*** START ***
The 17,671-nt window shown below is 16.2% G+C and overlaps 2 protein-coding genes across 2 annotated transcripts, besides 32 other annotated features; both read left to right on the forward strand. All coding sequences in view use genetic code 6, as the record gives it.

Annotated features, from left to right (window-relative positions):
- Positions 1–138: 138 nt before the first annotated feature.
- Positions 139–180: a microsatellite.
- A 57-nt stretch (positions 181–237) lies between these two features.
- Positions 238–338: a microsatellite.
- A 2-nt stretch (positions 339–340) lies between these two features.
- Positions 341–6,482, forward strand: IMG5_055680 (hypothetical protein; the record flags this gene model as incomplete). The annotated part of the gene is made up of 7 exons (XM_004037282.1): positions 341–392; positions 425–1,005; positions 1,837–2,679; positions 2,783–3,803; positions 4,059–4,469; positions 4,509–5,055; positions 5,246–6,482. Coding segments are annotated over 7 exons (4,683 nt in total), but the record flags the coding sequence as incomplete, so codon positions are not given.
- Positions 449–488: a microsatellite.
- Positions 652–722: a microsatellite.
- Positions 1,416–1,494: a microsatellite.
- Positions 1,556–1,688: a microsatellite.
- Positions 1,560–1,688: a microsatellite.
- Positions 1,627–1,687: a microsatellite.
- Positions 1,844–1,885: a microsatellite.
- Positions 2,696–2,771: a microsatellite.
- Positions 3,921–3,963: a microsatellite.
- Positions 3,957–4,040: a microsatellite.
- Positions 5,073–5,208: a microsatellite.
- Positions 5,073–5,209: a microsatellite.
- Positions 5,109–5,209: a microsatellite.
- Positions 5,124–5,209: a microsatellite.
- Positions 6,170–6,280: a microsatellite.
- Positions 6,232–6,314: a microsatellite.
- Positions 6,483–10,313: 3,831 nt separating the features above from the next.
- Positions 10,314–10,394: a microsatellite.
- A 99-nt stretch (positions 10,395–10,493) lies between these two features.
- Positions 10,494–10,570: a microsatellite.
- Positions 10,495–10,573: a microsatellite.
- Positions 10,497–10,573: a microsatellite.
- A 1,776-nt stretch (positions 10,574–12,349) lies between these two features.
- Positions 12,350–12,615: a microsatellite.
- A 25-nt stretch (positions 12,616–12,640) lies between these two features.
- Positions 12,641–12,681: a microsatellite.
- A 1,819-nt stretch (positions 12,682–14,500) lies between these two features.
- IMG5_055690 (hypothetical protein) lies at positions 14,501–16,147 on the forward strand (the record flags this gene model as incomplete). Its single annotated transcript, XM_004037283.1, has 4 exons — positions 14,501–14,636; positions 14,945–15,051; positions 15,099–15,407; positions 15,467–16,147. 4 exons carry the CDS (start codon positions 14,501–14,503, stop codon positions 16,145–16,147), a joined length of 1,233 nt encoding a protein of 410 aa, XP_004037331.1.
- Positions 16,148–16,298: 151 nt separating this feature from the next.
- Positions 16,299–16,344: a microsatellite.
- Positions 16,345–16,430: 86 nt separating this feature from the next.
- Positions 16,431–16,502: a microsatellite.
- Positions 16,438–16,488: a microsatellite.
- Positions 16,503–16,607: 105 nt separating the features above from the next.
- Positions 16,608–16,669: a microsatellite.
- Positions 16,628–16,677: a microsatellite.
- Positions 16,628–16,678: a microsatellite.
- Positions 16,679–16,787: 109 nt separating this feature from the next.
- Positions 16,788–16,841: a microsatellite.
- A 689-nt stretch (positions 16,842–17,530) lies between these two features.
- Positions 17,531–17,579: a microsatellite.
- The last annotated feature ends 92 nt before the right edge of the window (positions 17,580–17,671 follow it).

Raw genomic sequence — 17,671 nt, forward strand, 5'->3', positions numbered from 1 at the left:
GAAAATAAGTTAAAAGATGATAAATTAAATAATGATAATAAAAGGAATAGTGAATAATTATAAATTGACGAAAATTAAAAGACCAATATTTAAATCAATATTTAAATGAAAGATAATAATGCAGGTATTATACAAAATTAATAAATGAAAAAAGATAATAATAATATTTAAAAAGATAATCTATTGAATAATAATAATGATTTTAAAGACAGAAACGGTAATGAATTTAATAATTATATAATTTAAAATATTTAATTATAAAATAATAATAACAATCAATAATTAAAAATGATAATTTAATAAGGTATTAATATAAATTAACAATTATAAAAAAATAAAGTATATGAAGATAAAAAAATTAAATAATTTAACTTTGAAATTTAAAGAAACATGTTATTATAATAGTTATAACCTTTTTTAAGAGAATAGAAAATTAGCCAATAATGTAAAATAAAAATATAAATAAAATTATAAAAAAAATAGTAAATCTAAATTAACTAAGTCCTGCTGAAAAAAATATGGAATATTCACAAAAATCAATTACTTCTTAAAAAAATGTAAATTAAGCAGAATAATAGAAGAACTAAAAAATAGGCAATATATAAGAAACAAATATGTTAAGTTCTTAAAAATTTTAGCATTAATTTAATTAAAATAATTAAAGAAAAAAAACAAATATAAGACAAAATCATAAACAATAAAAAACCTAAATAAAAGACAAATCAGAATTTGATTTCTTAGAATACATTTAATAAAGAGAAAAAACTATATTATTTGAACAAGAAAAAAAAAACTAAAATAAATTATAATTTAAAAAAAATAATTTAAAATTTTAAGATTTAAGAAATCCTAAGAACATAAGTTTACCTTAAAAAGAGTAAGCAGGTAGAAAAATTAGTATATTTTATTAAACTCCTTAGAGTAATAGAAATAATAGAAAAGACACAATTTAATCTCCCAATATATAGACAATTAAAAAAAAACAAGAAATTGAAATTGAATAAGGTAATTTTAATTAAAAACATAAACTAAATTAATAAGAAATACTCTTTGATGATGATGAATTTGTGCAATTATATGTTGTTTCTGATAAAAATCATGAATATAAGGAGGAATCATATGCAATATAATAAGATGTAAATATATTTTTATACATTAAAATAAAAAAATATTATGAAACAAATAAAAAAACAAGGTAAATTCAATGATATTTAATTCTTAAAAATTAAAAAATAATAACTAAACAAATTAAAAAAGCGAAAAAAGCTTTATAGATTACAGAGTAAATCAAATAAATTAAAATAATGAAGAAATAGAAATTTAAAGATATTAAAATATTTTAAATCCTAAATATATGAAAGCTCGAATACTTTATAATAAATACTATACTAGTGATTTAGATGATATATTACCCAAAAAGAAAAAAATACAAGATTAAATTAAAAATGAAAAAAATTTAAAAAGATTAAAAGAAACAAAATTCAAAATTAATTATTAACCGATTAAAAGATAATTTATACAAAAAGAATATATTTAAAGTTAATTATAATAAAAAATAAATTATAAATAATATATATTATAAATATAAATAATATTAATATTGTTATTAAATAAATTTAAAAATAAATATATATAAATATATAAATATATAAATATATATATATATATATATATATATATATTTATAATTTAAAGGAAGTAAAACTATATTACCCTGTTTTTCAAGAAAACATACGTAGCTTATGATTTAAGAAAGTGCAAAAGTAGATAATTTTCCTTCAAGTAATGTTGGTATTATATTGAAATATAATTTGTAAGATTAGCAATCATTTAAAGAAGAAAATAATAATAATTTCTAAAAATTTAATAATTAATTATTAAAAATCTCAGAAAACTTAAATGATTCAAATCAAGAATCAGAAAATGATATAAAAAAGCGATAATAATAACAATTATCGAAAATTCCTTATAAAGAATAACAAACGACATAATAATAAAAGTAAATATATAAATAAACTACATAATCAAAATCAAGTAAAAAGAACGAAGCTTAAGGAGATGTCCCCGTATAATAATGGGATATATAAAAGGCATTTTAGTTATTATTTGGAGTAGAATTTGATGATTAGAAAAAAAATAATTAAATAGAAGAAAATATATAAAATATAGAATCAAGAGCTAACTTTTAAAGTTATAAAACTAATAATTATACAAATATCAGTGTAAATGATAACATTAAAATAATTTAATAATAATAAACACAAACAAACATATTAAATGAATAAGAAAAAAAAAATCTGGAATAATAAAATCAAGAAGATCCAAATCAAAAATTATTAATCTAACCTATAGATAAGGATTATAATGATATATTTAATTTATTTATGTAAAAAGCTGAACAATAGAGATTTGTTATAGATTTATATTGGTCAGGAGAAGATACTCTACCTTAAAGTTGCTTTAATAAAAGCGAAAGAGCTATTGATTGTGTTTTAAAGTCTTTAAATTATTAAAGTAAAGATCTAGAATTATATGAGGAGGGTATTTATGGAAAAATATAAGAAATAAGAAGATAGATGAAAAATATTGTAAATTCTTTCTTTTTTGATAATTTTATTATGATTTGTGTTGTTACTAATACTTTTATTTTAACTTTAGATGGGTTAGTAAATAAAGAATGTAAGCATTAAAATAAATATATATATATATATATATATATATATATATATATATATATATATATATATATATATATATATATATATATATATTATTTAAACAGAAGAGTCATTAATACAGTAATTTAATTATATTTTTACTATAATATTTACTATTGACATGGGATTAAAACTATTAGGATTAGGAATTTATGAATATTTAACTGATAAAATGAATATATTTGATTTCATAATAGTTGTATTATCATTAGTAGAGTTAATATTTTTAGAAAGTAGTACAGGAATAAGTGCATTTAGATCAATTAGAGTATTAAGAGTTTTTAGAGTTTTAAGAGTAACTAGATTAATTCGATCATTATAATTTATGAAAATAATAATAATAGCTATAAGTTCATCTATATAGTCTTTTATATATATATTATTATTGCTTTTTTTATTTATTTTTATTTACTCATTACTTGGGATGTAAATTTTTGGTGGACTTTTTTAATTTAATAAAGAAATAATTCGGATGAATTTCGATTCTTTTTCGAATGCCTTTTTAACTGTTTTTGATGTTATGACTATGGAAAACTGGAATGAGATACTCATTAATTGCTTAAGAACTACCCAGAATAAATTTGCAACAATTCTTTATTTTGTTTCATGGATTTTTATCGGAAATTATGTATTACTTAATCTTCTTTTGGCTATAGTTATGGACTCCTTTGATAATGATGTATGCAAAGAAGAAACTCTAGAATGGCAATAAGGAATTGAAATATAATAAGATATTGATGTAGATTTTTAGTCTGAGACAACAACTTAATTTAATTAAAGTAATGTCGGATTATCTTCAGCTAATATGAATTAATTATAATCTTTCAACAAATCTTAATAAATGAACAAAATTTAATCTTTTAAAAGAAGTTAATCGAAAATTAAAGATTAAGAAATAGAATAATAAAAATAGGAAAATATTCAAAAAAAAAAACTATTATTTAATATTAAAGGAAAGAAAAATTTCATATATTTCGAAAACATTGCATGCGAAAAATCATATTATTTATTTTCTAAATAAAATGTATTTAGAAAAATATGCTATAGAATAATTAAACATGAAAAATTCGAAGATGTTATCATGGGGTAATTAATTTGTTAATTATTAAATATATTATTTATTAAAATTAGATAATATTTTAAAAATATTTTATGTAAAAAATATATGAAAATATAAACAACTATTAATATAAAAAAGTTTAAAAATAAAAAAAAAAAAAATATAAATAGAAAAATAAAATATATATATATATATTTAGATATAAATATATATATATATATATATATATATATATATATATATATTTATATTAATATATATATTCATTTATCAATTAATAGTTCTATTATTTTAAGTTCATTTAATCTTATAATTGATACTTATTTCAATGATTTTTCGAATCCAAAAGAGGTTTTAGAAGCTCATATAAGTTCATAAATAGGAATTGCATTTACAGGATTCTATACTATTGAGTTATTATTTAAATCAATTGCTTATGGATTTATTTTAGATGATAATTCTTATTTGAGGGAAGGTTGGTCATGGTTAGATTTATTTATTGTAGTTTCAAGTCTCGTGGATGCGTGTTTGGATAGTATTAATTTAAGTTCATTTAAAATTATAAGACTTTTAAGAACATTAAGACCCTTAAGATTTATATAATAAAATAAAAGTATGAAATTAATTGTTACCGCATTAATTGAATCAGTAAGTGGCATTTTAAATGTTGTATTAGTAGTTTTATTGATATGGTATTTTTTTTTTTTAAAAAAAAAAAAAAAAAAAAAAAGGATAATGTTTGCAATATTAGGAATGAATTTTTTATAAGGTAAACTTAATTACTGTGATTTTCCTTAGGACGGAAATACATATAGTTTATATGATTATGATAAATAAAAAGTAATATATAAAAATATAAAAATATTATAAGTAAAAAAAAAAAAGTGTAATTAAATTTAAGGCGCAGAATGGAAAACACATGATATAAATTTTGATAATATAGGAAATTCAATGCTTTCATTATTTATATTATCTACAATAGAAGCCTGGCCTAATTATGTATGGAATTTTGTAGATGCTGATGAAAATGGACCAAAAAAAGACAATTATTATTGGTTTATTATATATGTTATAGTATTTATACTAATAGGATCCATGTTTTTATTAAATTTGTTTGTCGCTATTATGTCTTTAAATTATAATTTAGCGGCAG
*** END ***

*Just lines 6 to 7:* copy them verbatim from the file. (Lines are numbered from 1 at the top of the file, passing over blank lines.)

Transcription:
- Positions 238–338: a microsatellite.
- A 2-nt stretch (positions 339–340) lies between these two features.